Laughter and Liberation at Karachi Literature Festival 2020
“Literature and the arts do not teach us to tolerate differences among ourselves, they rather teach us to enjoy and celebrate those differences,” explained the articulate British-Egyptian author Ahdaf Soueif as she wrapped up this year’s annual Karachi Literature Festival.
The festival boasted another unique line-up ranging from authors, critics, activists and more. Situated at Beach Luxury, audience members dappled in sunlight, under palm trees, across the mangroves, enjoying pakoras while absorbing literary joys from across the globe.
Within the melting pot of ideas, debates and dialogues were much needed conversations, from pressing talks about Kashmir to lighthearted chats about humour in literature, to empowering and informative glances back at our collective history.
WOMEN OF SUBSTANCE: FATIMA JINNAH, BENAZIR BHUTTO, AND ASMA JAHANGIR
Setting the tone for the discussion, activist, dancer and force of nature Sheema Kermani in regards to the three iconic women stated, “They persevered, because they believed in their truth, so I think the thing that I look up to is the fact that they were such brave women.”
Endorsing Kermani’s statement, historian Victoria Schofield, a regular KLF visitor who was well acquainted with both Benazir Bhutto as well as Asma Jahangir spoke of how each woman had played a role in raising the glass ceiling in turn creating a domino effect that has helped shape today.
LOVE, RELATIONSHIPS AND MUSLIM WOMEN’S WRITING
“Similar to It’s Not About the Burqa that was released last year, A Match Made in Heaven goes over hilarious truths relatable in different ways to different people”
Centering much of the talk was A Match Made in Heaven – an anthology compiled by editors Claire Chambers, Dr. Nafhesa Ali and Richard Philipps.
When asked to discuss the importance of anthologies by moderator Ilona Yusuf (poet, critic and associate editor of the Aleph Review) Muneeza Shamsie referred to a quote by literary critic Neelam Srivastava:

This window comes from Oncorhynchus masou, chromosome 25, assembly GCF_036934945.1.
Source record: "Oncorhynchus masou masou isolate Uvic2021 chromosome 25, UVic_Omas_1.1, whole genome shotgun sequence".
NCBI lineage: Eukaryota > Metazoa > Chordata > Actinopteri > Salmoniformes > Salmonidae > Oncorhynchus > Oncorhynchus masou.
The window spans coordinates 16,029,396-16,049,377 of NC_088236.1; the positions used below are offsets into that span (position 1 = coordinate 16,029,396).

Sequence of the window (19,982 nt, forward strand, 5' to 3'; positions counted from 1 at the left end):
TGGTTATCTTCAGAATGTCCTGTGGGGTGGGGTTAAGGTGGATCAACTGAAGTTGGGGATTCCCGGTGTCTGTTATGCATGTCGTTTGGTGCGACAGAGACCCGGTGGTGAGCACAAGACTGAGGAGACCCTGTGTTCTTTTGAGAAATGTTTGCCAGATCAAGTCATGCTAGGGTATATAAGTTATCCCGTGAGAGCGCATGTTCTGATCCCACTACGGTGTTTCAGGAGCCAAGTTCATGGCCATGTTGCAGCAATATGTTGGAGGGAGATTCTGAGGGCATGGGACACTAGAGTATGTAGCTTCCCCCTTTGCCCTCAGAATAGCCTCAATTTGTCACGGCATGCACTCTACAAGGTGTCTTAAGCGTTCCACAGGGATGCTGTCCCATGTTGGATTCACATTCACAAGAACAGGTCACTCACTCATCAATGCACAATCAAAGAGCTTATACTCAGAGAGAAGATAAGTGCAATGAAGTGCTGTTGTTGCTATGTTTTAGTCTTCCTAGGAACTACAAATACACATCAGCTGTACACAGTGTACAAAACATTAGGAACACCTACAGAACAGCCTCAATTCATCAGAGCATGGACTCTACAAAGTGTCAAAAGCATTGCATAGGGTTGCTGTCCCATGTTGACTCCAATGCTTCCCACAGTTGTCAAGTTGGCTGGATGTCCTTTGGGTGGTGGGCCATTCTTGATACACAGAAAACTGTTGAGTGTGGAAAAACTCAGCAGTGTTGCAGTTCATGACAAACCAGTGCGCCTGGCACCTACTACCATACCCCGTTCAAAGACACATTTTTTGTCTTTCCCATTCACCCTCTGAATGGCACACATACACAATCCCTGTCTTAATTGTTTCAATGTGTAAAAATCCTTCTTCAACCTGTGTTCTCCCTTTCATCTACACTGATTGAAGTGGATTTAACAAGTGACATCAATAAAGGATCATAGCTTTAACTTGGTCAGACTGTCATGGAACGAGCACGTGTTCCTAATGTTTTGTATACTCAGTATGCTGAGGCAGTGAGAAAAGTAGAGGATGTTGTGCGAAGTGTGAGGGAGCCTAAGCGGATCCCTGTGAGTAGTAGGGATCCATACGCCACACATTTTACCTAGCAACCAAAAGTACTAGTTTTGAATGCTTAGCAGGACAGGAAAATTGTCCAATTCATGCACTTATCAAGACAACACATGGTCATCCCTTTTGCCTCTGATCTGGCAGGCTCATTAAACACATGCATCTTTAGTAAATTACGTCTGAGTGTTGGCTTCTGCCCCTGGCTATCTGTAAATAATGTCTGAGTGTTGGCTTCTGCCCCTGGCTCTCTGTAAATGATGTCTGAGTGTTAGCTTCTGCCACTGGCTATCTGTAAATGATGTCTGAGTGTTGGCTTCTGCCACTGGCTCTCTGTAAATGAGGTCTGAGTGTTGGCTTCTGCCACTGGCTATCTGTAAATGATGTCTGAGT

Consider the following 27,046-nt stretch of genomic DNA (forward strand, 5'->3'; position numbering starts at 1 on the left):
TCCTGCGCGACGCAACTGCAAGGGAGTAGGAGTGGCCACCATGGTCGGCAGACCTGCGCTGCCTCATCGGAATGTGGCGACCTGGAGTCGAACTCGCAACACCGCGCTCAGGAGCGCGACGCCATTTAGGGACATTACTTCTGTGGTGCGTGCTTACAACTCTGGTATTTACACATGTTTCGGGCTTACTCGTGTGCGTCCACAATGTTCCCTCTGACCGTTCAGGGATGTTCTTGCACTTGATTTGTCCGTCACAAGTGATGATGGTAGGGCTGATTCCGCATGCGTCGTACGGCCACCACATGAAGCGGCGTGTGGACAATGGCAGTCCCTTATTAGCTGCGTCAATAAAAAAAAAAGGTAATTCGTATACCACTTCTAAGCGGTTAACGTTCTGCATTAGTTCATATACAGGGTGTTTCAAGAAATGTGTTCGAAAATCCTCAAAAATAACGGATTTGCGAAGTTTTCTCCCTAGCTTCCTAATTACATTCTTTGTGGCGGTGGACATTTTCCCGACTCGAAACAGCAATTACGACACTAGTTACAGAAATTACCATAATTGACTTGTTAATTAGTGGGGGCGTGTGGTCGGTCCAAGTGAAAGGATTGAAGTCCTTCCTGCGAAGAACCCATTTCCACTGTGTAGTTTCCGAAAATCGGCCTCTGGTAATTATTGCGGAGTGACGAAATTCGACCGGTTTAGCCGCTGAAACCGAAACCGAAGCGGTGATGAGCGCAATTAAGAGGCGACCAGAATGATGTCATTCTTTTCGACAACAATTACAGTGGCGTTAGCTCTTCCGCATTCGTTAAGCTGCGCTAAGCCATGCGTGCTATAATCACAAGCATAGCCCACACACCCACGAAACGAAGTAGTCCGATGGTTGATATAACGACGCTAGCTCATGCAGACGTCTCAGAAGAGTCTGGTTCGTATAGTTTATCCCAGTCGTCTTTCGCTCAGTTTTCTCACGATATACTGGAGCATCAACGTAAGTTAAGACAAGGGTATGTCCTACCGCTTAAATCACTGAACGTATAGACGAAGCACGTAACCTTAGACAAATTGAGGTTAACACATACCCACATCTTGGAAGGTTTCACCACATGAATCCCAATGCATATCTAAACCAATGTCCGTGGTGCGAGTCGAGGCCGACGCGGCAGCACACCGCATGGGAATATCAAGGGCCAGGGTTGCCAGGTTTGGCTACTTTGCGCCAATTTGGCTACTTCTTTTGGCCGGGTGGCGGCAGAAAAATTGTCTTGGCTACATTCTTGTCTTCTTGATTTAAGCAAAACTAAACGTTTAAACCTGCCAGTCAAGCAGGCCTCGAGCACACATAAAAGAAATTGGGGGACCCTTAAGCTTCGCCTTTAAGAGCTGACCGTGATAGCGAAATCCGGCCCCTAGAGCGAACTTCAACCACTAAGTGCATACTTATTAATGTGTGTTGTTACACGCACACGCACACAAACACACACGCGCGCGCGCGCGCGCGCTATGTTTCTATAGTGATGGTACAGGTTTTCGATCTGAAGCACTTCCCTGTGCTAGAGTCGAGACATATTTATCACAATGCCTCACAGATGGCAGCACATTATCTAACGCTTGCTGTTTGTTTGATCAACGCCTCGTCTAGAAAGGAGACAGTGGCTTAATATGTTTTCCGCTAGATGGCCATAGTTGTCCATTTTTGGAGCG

The author of Hybrid Tapestries suggests that anthologies relate to the identity formation of its leaders upon which Professor David Waterman agreed.
Similar to It’s Not About the Burqa that was released last year, A Match Made in Heaven goes over hilarious truths relatable in different ways to different people.
BOOK LAUNCH: ON THEIR OWN TERMS: EARLY TWENTY FIRST CENTURY WOMEN’S MOVEMENTS IN PAKISTAN BY FOUZIA SAEED
Discussing the stories of women including Tahira Shah and Bushra Arain, who was also amongst the audience, the book On Their Own Terms is a collection of four successful women’s movements since 2000. These include the provincial movements of Punjab peasants, the Sindh fisherfolk, the nationwide movements of lady health workers as well as AASHA, a movement against sexual harassment.
Shedding light on the importance of financial empowerment amongst women and the roles each woman played in bringing about change, Bushra told her story to the audience. Tahira Shah’s daughter also came up to stage to discuss her mother’s activism amongst the fisherfolk communities.
Fouzia Saeed spoke of her findings during the course of writing the book, “I view social change and movements separately from the domain of development projects, the change and achievements amongst women have come through these movements as opposed to development projects – not one percent of credit goes to the development projects.”
PUNCHING UP: YOUNG COMEDIANS REDEFINING SATIRE
“If you’re wondering who promised a Mard March, it’s him. He organised a fake Mard March,” stand-up comedian Natalia Gul, speaking of fellow comedian Shehzad Ghias
Moderator Hamna Zubair, former editor of Dawn Images, kicked off the session by requesting the panelists to introduce each other instead of themselves.
“If you’re wondering who promised a Mard March, it’s him. He organised a fake Mard March,” stand-up comedian (and dentist) Natalia Gul admitted as she spoke of fellow comedian and serial prankster Shehzad Ghias.
Misconceptions about the genre of comedy, specifically in Pakistan were addressed thoroughly. Shehzad Ghias stated two points “don’t make fun of who they are, make fun of what they do” as well as “Punch up on those who have power”.
“Punch up on those who have power” – comedian Shehzad Ghias
Head writer at Teeli, Gul Zaib added to Shehzads statement, “You always punch up, you always call attention to somebody’s behaviour if they have a certain standing in the society, you never punch down to somebody who’s already marginalised”
Hamna also directed the conversation towards more serious issues such as women in comedy upon which both men on the panel voiced their opinion. Both Ali Gul Pir and Shehzad recognised the issues around sexual harassment or abuse stemming from men and their need for power.
Problematic issues that each comedian has gone through in their own careers such as censorship were also discussed. “I feel art is revolutionary, I think an artist should have the right to express,” said Natalia. Joining in, Gul Zaib added a cookie cutter statement to sum up the conversation, “We need to learn how to have a dialogue – especially online”.